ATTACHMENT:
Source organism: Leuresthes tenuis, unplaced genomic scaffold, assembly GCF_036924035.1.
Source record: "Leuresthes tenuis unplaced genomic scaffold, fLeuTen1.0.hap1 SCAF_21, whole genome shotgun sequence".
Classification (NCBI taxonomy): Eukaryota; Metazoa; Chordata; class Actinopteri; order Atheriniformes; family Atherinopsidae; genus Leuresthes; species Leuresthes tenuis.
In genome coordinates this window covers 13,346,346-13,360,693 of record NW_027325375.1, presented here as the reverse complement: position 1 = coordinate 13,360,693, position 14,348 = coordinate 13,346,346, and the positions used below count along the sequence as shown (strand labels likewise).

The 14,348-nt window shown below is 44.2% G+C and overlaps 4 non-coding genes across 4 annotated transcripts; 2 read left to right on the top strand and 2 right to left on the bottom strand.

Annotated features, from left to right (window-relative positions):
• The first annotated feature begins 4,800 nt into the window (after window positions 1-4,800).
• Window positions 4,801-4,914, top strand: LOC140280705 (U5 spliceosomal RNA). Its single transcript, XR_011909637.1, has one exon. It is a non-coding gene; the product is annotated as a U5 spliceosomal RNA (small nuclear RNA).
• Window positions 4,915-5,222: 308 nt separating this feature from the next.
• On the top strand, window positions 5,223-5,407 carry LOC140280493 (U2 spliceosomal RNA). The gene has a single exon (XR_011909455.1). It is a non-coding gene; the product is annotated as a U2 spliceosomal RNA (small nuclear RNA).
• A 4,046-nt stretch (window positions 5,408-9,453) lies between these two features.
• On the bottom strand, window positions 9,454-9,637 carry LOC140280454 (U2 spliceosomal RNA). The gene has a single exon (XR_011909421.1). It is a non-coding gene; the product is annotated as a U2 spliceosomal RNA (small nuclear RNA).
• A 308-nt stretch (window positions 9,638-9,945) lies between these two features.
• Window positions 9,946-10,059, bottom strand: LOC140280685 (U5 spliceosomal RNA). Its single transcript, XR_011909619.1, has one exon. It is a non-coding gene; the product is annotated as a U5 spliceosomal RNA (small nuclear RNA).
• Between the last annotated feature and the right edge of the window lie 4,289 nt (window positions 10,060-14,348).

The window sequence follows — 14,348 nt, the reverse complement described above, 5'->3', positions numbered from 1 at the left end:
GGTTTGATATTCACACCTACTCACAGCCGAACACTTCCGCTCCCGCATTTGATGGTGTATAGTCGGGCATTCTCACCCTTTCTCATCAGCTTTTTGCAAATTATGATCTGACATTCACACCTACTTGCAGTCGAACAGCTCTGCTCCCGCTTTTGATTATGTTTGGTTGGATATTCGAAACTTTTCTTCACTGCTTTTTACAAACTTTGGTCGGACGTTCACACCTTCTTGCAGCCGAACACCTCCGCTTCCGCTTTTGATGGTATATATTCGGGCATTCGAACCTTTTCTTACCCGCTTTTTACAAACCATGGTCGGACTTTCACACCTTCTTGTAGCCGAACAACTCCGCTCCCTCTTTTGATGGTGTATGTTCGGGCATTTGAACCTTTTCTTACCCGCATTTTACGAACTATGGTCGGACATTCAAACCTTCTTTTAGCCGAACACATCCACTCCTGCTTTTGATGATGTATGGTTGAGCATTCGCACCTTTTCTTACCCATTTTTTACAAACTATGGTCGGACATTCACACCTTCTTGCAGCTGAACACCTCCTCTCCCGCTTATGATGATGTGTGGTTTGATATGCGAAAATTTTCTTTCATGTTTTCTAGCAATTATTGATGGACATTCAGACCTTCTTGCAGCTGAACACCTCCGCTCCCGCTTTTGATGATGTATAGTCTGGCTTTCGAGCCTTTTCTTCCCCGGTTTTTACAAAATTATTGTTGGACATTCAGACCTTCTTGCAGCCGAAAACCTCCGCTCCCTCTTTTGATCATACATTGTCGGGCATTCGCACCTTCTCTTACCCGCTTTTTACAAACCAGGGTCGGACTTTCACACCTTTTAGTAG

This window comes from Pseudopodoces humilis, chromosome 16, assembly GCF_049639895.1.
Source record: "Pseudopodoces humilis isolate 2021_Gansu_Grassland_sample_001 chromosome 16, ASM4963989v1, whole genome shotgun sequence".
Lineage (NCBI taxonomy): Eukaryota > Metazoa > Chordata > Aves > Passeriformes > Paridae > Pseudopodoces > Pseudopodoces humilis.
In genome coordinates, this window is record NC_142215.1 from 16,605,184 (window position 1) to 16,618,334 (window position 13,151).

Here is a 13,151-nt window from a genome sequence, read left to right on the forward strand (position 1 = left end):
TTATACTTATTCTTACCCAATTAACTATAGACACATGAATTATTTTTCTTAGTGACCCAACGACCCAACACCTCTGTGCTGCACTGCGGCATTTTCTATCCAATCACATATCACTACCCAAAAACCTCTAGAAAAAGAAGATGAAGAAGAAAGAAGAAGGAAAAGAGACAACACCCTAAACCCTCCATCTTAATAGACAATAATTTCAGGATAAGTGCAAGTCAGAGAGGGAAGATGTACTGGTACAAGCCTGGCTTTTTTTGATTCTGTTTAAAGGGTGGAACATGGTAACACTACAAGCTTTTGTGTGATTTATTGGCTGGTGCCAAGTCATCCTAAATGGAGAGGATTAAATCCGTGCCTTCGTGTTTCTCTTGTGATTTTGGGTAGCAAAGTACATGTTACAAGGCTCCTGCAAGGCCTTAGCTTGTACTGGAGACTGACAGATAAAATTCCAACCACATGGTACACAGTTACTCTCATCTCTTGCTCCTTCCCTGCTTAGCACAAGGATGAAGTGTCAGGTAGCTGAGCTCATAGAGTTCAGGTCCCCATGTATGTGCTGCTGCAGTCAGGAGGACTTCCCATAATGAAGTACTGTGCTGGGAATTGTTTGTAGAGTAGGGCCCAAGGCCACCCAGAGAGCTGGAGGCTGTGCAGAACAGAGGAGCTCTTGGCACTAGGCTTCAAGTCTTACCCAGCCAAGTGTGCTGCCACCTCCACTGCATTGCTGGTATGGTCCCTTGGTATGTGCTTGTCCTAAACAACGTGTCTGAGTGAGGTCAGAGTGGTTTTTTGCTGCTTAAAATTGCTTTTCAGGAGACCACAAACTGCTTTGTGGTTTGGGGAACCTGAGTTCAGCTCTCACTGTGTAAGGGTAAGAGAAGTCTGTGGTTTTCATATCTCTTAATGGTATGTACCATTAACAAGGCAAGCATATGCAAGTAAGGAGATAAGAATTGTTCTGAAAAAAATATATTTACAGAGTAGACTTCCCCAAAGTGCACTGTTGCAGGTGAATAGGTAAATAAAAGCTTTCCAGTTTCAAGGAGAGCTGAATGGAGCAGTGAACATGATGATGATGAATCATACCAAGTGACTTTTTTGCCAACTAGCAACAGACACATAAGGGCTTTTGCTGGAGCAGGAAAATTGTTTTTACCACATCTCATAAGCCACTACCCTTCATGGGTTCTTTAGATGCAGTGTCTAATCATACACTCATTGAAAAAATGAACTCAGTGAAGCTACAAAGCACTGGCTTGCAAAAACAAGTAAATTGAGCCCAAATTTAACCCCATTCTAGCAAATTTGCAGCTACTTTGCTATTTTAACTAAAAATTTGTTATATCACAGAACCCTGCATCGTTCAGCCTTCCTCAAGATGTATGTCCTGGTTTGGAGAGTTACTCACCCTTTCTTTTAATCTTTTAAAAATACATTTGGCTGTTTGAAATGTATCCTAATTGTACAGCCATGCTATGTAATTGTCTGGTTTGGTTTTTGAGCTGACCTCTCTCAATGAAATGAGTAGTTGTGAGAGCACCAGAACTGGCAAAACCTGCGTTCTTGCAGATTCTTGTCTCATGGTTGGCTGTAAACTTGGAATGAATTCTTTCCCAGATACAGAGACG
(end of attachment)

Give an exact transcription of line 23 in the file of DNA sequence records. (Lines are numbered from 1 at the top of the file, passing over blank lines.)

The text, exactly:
TTATACTTATTCTTACCCAATTAACTATAGACACATGAATTATTTTTCTTAGTGACCCAACGACCCAACACCTCTGTGCTGCACTGCGGCATTTTCTATCCAATCACATATCACTACCCAAAAACCTCTAGAAAAAGAAGATGAAGAAGAAAGAAGAAGGAAAAGAGACAACACCCTAAACCCTCCATCTTAATAGACAATAATTTCAGGATAAGTGCAAGTCAGAGAGGGAAGATGTACTGGTACAAGCCTGGCTTTTTTTGATTCTGTTTAAAGGGTGGAACATGGTAACACTACAAGCTTTTGTGTGATTTATTGGCTGGTGCCAAGTCATCCTAAATGGAGAGGATTAAATCCGTGCCTTCGTGTTTCTCTTGTGATTTTGGGTAGCAAAGTACATGTTACAAGGCTCCTGCAAGGCCTTAGCTTGTACTGGAGACTGACAGATAAAATTCCAACCACATGGTACACAGTTACTCTCATCTCTTGCTCCTTCCCTGCTTAGCACAAGGATGAAGTGTCAGGTAGCTGAGCTCATAGAGTTCAGGTCCCCATGTATGTGCTGCTGCAGTCAGGAGGACTTCCCATAATGAAGTACTGTGCTGGGAATTGTTTGTAGAGTAGGGCCCAAGGCCACCCAGAGAGCTGGAGGCTGTGCAGAACAGAGGAGCTCTTGGCACTAGGCTTCAAGTCTTACCCAGCCAAGTGTGCTGCCACCTCCACTGCATTGCTGGTATGGTCCCTTGGTATGTGCTTGTCCTAAACAACGTGTCTGAGTGAGGTCAGAGTGGTTTTTTGCTGCTTAAAATTGCTTTTCAGGAGACCACAAACTGCTTTGTGGTTTGGGGAACCTGAGTTCAGCTCTCACTGTGTAAGGGTAAGAGAAGTCTGTGGTTTTCATATCTCTTAATGGTATGTACCATTAACAAGGCAAGCATATGCAAGTAAGGAGATAAGAATTGTTCTGAAAAAAATATATTTACAGAGTAGACTTCCCCAAAGTGCACTGTTGCAGGTGAATAGGTAAATAAAAGCTTTCCAGTTTCAAGGAGAGCTGAATGGAGCAGTGAACATGATGATGATGAATCATACCAAGTGACTTTTTTGCCAACTAGCAACAGACACATAAGGGCTTTTGCTGGAGCAGGAAAATTGTTTTTACCACATCTCATAAGCCACTACCCTTCATGGGTTCTTTAGATGCAGTGTCTAATCATACACTCATTGAAAAAATGAACTCAGTGAAGCTACAAAGCACTGGCTTGCAAAAACAAGTAAATTGAGCCCAAATTTAACCCCATTCTAGCAAATTTGCAGCTACTTTGCTATTTTAACTAAAAATTTGTTATATCACAGAACCCTGCATCGTTCAGCCTTCCTCAAGATGTATGTCCTGGTTTGGAGAGTTACTCACCCTTTCTTTTAATCTTTTAAAAATACATTTGGCTGTTTGAAATGTATCCTAATTGTACAGCCATGCTATGTAATTGTCTGGTTTGGTTTTTGAGCTGACCTCTCTCAATGAAATGAGTAGTTGTGAGAGCACCAGAACTGGCAAAACCTGCGTTCTTGCAGATTCTTGTCTCATGGTTGGCTGTAAACTTGGAATGAATTCTTTCCCAGATACAGAGACG